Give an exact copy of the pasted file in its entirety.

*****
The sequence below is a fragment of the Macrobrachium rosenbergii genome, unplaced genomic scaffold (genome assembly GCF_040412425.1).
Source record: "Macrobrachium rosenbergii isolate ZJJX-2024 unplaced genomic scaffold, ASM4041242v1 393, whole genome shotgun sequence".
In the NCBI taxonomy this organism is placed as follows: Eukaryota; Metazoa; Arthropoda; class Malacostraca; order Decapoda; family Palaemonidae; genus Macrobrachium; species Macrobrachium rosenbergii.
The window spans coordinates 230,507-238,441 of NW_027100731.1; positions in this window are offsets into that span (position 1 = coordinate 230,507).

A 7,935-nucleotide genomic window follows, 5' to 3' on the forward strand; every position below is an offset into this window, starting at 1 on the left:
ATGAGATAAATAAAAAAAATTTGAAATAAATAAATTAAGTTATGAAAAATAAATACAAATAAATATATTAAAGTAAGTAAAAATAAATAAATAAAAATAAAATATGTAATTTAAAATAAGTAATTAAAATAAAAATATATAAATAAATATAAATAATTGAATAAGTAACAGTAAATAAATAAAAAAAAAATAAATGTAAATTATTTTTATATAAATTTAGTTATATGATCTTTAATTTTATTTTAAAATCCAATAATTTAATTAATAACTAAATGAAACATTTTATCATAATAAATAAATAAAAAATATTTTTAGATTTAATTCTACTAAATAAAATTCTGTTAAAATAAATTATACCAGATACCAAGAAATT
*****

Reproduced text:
The sequence below is a fragment of the Macrobrachium rosenbergii genome, unplaced genomic scaffold (genome assembly GCF_040412425.1).
Source record: "Macrobrachium rosenbergii isolate ZJJX-2024 unplaced genomic scaffold, ASM4041242v1 393, whole genome shotgun sequence".
In the NCBI taxonomy this organism is placed as follows: Eukaryota; Metazoa; Arthropoda; class Malacostraca; order Decapoda; family Palaemonidae; genus Macrobrachium; species Macrobrachium rosenbergii.
The window spans coordinates 230,507-238,441 of NW_027100731.1; positions in this window are offsets into that span (position 1 = coordinate 230,507).

A 7,935-nucleotide genomic window follows, 5' to 3' on the forward strand; every position below is an offset into this window, starting at 1 on the left:
ATGAGATAAATAAAAAAAATTTGAAATAAATAAATTAAGTTATGAAAAATAAATACAAATAAATATATTAAAGTAAGTAAAAATAAATAAATAAAAATAAAATATGTAATTTAAAATAAGTAATTAAAATAAAAATATATAAATAAATATAAATAATTGAATAAGTAACAGTAAATAAATAAAAAAAAAATAAATGTAAATTATTTTTATATAAATTTAGTTATATGATCTTTAATTTTATTTTAAAATCCAATAATTTAATTAATAACTAAATGAAACATTTTATCATAATAAATAAATAAAAAATATTTTTAGATTTAATTCTACTAAATAAAATTCTGTTAAAATAAATTATACCAGATACCAAGAAATT